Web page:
Catastrophic floods have swept through western regions of Germany, demolishing streets and houses, killing more than 100 people and leaving hundreds more missing and homeless.
Communications were cut in many areas and entire communities lay in ruins after swollen rivers tore through towns and villages in the western states of North Rhine-Westphalia and Rhineland-Palatinate as well as parts of Belgium and the Netherlands.
After days of heavy rain, 103 people have died in Germany alone, the largest number killed in a natural disaster in the country in almost 60 years. They included 12 residents of a home for disabled people surprised by the floods during the night.
In Belgium, which has declared a day of mourning on Tuesday, officials said there were at least 20 dead and another 20 missing.
The flooding was a "catastrophe of historic dimensions," said Armin Laschet, state premier of North Rhine-Westphalia and the ruling CDU party's candidate to replace Chancellor Angela Merkel when she steps down after an election in September.
The devastation of the floods has been attributed by meteorologists to a climate-change driven shift in the jet stream.
“It is a sad certainty that such extreme events will determine our day-to-day life more and more frequently in the future,” Mr Laschet said, adding that more measures were needed to fight global warming.
Days after the European Commission unveiled plans to make Europe the first climate-neutral continent, commission chief Ursula von der Leyen said the scale and intensity of the flooding was a clear indication of climate change and demonstrated the urgent need to act.
Achim Hueck, a fish farmer in the town of Schuld, said he had only just managed to escape. "It was rising really fast, it started from the path back here," he said, pointing to the wreckage of his business.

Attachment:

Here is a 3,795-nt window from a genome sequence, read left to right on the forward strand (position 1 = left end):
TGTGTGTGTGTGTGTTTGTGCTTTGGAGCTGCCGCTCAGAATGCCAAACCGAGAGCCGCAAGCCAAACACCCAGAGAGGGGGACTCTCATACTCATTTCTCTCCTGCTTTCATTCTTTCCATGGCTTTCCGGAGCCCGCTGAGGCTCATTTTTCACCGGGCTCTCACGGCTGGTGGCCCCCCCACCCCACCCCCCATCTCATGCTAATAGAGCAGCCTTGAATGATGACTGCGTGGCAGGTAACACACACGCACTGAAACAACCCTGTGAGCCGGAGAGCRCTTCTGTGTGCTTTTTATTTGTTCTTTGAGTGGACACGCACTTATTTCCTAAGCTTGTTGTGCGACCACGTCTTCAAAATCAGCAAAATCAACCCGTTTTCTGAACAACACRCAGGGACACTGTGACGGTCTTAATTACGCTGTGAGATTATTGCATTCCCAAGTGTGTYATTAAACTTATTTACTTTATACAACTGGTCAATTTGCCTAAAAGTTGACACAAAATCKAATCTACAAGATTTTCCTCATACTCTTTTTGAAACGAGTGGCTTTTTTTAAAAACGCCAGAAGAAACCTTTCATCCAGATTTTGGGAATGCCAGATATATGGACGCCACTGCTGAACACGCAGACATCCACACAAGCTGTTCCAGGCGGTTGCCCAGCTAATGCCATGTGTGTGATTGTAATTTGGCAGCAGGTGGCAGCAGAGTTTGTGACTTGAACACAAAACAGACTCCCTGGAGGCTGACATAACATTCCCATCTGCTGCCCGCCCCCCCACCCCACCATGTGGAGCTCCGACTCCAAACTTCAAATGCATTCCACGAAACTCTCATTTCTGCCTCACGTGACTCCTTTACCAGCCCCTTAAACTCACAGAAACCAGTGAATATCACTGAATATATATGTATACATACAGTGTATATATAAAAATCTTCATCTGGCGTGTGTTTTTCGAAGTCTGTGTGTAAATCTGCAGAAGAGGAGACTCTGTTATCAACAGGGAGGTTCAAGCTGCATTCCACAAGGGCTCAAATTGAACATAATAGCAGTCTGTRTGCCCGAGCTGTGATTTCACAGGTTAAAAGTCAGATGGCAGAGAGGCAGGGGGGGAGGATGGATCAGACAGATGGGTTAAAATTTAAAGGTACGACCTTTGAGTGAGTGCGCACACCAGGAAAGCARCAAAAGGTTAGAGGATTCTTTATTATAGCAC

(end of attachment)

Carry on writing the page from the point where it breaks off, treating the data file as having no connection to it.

“There was a path, there were ponds, lots of them up there. Fishing hut, toilet facilities, everything is gone,” he said.
As officials assessed the damage, the devastation appeared to have exceeded that caused by disastrous flooding in eastern Germany almost 20 years ago.
About 114,000 households in Germany were without power on Friday and mobile phone networks had collapsed in some flooded regions, making it hard for authorities to keep track of the number of people missing.
Roads in many affected areas were impassable after being washed away by the floods. Rescue crews tried to reach residents by boat or helicopter and had to communicate via walkie-talkie.
“The network has completely collapsed. The infrastructure has collapsed. Hospitals can’t take anyone in; nursing homes had to be evacuated,” a spokeswoman for the regional government of Cologne said.
Authorities worried that further dams could overflow, spilling uncontrolled floods into communities below, and were trying to ease pressure by releasing more water.
About 4,500 people were evacuated downstream from the Steinbachtal dam in western Germany, which had been at risk of a breach overnight, and a stretch of motorway was closed.
Thousands of residents in the north of Limburg province in neighbouring Netherlands were ordered to leave their homes early on Friday as floodwaters peaked.
Emergency services were on high alert, and authorities were also reinforcing dikes along vulnerable stretches where floodwaters continue to rise.
Waters were receding in the southern city of Maastricht, where there was no flooding and in the town of Valkenburg, where damage was widespread, but no one was hurt.
France sent 40 military personnel and a helicopter to Liege in Belgium to help with the flood situation, Prime minister Jean Castex said on Twitter.
"The waters are rising more and more. It's scary," Thierry Bourgeois (52) said in the Belgian town of Liege. "I've never seen anything like it."
In the town of Maaseik, on the Dutch border, the Meuse had risen beyond a retaining wall and was spilling past sandbags placed on top.
Several towns and villages were already submerged, including Pepinster near Liege, where around 10 houses partially or fully collapsed.
The death toll in Germany is the highest of any natural catastrophe since a deadly North Sea flood in 1962 that killed around 340 people.
Floods at the Elbe river in 2002, which at the time were billed by media as “once-in-a-century floods”, killed 21 people in eastern Germany and more than 100 across the wider central European region.
German interior minister Horst Seehofer told magazine Der Spiegel the federal government aimed to provide financial support for the affected regions as quickly as possible, adding a package of measures should go to the cabinet for approval on Wednesday. – Reuters